When we sent out an email to all of our clients recently concerning MiFID II compliance, we received a number of responses. Many were keen to learn more about functionality that they can add to their practice management system in order to help with compliance. Some, however, were keen to point out that, since MiFID II is a European Union (EU) directive, that it will not be applicable to UK firms, owing to the UK’s democratic decision to leave the EU.
We have received similar comments in relation to other forthcoming EU regulations and directives such as GDPR (the General Data Protection Regulation). Since the UK voted to part ways with the EU, it would seem logical to conclude, on the face of it, that EU laws will not apply to UK businesses.
This is categorically not, however, the case. Theresa May, UK prime minister, has only just invoked Article 50 which starts the two year countdown to the separation. This means that the UK will still be part of the EU until March 2019. With MiFID II arriving on 3 January 2018, it will very much apply to UK firms.
The UK has also played a role in the formulation and wording of such laws as a member of the EU. In the case of GDPR in particular, the UK played a prominent role in driving forward the regulation. It is, therefore, unlikely that the UK would now decide to go in a different direction to the framework that it played such an important role in designing.
There is also the issue of best practice, too. EU rules and regulations are designed, at least in part, to modernise the existing framework within which financial services firms operate to adapt to evolving challenges posed by changing markets and new technologies. Unless there is total disagreement with the framework laid out by existing laws in the UK, wholesale changes to them are unlikely.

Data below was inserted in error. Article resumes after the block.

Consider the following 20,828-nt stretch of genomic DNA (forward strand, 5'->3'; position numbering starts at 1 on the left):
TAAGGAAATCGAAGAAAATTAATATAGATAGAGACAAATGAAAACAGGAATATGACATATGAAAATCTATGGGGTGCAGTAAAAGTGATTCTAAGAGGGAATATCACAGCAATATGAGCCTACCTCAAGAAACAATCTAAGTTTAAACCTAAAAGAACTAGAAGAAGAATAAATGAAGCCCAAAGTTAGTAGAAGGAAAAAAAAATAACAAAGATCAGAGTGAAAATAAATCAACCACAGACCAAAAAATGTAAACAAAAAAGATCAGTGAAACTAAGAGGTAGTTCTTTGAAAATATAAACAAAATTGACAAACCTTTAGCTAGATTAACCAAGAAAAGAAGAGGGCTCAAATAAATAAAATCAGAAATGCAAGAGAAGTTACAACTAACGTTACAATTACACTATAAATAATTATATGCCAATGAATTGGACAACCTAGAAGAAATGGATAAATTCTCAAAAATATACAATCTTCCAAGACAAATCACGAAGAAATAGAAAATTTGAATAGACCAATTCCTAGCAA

Given that MiFID II will be an existing, fully transposed UK law by the time of Brexit, it is extremely unlikely that it will be subjected to immediate reform or repeal. Aside from this more philosophical reasoning, there is also the fact that UK firms will have spent a lot of money on compliance with the directive. On top of that, there is the legal time and cost in reconsidering such laws, rewording them and then transposing them into law.
The cost to the financial services industry as a whole of compliance with MiFID II is vast. For the UK to unwind this, or add its own rules on top, not only presents potential regulatory conflict, but also an added layer of cost for the UK’s financial services sector.
As nice as it is to think that seemingly onerous rules being cast over the UK from Brussels can be swatted away with Brexit (if indeed that is your disposition), it is simply not the case. MiFID II and GDPR are coming, so it is necessary to consider how your business will comply with them.